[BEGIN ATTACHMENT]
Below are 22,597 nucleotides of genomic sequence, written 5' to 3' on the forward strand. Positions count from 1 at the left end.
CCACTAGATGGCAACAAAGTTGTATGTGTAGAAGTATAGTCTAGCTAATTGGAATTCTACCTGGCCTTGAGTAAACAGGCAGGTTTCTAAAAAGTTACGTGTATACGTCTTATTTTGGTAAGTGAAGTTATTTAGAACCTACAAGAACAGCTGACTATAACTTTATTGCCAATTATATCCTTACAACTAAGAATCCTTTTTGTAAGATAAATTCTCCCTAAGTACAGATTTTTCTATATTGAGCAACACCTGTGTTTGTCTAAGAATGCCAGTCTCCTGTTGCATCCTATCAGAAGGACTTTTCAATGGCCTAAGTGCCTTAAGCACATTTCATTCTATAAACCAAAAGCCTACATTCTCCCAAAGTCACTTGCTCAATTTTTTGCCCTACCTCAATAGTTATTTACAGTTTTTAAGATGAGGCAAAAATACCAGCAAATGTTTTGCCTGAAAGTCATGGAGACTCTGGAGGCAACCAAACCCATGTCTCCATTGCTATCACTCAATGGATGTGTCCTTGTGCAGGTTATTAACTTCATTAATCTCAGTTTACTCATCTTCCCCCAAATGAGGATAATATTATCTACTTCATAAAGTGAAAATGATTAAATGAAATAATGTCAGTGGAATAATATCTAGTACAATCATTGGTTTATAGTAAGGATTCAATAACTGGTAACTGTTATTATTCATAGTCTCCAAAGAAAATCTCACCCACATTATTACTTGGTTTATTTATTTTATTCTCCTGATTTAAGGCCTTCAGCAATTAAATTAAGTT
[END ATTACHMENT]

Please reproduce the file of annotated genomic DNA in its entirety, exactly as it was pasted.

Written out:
Below are 22,597 nucleotides of genomic sequence, written 5' to 3' on the forward strand. Positions count from 1 at the left end.
CCACTAGATGGCAACAAAGTTGTATGTGTAGAAGTATAGTCTAGCTAATTGGAATTCTACCTGGCCTTGAGTAAACAGGCAGGTTTCTAAAAAGTTACGTGTATACGTCTTATTTTGGTAAGTGAAGTTATTTAGAACCTACAAGAACAGCTGACTATAACTTTATTGCCAATTATATCCTTACAACTAAGAATCCTTTTTGTAAGATAAATTCTCCCTAAGTACAGATTTTTCTATATTGAGCAACACCTGTGTTTGTCTAAGAATGCCAGTCTCCTGTTGCATCCTATCAGAAGGACTTTTCAATGGCCTAAGTGCCTTAAGCACATTTCATTCTATAAACCAAAAGCCTACATTCTCCCAAAGTCACTTGCTCAATTTTTTGCCCTACCTCAATAGTTATTTACAGTTTTTAAGATGAGGCAAAAATACCAGCAAATGTTTTGCCTGAAAGTCATGGAGACTCTGGAGGCAACCAAACCCATGTCTCCATTGCTATCACTCAATGGATGTGTCCTTGTGCAGGTTATTAACTTCATTAATCTCAGTTTACTCATCTTCCCCCAAATGAGGATAATATTATCTACTTCATAAAGTGAAAATGATTAAATGAAATAATGTCAGTGGAATAATATCTAGTACAATCATTGGTTTATAGTAAGGATTCAATAACTGGTAACTGTTATTATTCATAGTCTCCAAAGAAAATCTCACCCACATTATTACTTGGTTTATTTATTTTATTCTCCTGATTTAAGGCCTTCAGCAATTAAATTAAGTT